Column: Why schools used to be better

It’s one of the ironies of education reform that despite wave after wave, schools are seen by many as in worse shape as before all the changes, says the Washington Post. Here’s a look at why from Marion Brady, who was a classroom teacher for years, has written history and world culture textbooks (Prentice-Hall), professional books, numerous nationally distributed columns (many are available here), and courses of study. His 2011 book “What’s Worth Learning” asks and answer this question: What knowledge is absolutely essential for every learner? His course of study for secondary-level students, called Connections: Investigating Reality, is free for downloading here. Brady’s website is www.marionbrady.com

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Christie proposes education reform bills that would eliminate current tenure system for teachers

Gov. Chris Christie sent a package of education reform bills to the Legislature Wednesday that would eliminate tenure as teachers know it and offer job protection only to those who consistently show a high level of performance based on new statewide evaluation system, reports NJ.com. Under the tenure proposal, teachers would be given one of four ratings–highly effective, effective, partially effective or ineffective–based equally on student performance and classroom observations. Acting Education Commissioner Christopher Cerf first unveiled the evaluation system during an address at Princeton University in February…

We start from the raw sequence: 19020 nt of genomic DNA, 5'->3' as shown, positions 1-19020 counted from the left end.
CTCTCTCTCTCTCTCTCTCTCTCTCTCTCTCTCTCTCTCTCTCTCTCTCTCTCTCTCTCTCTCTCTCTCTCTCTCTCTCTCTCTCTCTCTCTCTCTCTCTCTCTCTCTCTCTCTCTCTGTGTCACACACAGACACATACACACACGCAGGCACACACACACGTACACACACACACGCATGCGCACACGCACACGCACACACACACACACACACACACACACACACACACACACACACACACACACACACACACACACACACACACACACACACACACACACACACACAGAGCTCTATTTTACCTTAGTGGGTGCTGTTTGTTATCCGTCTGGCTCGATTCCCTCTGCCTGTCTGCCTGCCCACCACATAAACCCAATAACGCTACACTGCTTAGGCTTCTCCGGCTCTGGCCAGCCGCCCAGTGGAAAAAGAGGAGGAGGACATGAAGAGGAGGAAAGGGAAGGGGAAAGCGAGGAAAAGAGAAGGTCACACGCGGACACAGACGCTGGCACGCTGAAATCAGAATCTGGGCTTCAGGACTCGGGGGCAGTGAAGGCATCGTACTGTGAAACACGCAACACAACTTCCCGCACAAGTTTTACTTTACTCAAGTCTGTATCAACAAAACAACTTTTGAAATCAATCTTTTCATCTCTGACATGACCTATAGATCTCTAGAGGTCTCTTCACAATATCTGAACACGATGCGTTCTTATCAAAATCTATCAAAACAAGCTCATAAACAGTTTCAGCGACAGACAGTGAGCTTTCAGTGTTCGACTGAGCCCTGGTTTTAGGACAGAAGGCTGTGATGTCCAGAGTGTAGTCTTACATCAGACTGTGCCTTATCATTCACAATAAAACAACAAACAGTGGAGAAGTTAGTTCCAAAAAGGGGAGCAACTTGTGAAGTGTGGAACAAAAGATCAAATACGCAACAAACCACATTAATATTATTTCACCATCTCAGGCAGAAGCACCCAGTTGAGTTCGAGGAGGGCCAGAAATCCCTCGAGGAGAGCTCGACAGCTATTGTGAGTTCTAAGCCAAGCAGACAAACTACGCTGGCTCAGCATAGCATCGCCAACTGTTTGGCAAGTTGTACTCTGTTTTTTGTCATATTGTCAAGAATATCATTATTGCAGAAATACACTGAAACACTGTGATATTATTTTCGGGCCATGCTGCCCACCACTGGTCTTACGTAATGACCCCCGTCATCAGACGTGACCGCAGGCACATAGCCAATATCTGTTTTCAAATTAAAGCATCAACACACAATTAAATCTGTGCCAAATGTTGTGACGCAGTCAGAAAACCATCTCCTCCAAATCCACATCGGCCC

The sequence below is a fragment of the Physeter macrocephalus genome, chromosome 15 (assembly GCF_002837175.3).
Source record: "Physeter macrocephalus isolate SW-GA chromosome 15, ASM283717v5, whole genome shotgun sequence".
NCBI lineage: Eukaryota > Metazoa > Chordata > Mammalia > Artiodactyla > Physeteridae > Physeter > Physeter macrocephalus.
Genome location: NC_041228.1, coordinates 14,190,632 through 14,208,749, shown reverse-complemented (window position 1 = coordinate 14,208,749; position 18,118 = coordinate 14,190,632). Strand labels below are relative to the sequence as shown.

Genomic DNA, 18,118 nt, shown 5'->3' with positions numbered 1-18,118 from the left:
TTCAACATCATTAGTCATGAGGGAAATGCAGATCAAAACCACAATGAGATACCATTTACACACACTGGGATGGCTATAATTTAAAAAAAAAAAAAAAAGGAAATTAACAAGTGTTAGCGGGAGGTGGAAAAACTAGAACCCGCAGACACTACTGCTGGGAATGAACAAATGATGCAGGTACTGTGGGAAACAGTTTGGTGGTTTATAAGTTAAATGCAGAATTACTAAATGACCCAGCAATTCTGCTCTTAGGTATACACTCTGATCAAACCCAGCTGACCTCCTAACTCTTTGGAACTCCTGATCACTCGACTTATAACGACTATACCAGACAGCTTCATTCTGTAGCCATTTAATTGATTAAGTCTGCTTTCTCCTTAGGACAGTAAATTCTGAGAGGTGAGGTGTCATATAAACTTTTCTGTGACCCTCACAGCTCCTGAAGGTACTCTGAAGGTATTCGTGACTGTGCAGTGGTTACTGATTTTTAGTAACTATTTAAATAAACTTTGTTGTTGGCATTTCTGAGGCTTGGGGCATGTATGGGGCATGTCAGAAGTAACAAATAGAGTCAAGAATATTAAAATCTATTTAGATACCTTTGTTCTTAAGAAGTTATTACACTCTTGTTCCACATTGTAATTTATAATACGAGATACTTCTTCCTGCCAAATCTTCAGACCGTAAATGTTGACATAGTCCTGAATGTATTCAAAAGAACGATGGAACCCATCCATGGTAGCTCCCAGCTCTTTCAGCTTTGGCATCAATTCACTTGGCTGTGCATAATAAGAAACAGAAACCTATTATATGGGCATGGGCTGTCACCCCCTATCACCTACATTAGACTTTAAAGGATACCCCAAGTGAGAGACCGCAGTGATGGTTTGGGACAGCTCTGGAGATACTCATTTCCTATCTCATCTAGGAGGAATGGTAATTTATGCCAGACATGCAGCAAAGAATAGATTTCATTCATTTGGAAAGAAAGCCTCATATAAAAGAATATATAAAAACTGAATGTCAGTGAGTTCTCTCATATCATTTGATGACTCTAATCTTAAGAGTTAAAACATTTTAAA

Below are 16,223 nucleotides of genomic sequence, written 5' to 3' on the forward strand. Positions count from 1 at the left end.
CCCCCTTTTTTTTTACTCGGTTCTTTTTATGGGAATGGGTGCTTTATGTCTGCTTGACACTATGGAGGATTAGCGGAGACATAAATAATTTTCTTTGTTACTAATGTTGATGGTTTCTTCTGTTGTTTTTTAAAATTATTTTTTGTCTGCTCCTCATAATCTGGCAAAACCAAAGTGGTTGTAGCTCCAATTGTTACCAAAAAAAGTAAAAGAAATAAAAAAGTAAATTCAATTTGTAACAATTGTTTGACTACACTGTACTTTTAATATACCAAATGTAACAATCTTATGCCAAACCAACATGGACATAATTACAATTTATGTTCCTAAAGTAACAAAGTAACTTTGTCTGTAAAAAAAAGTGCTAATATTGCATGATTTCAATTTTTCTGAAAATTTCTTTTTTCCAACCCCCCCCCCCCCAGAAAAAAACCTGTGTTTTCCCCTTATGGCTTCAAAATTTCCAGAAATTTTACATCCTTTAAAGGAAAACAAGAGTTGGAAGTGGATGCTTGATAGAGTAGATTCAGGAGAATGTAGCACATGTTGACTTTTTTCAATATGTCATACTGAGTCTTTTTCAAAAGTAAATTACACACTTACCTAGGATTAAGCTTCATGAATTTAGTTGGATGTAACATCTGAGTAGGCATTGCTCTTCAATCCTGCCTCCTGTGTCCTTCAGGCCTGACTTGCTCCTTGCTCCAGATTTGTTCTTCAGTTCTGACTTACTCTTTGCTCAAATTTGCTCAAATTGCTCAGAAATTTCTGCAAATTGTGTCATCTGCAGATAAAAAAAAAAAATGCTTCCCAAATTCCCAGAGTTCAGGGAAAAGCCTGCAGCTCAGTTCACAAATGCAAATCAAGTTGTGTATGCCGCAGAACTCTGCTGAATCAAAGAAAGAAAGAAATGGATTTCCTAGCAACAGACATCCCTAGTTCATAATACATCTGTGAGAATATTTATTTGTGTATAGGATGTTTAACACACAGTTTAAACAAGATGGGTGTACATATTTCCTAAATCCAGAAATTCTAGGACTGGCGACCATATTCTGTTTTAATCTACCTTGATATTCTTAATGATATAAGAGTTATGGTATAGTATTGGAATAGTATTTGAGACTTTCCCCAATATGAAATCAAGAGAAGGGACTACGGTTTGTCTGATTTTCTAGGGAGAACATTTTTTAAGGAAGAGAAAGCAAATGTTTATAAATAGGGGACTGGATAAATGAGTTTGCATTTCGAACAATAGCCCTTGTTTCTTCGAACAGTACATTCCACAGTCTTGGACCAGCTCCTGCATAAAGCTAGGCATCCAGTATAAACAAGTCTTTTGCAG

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Cheating on the hard work of school reform

Cheating in school became education topic number one this week, except this time it wasn’t students cheating on tests–it was adults cheating for them, TIME reports. As part of a series, USA Today published an article strongly suggesting that teachers or administrators goosed student test score gains at an elementary and middle school in Washington, D.C. Since it was a school former D.C. chancellor Michelle Rhee had singled out for praise, the news created yet another battleground for Rhee combatants. The distraction is too bad because the focus on cheating offers–pardon the cliché–a teachable moment for parents and policymakers…

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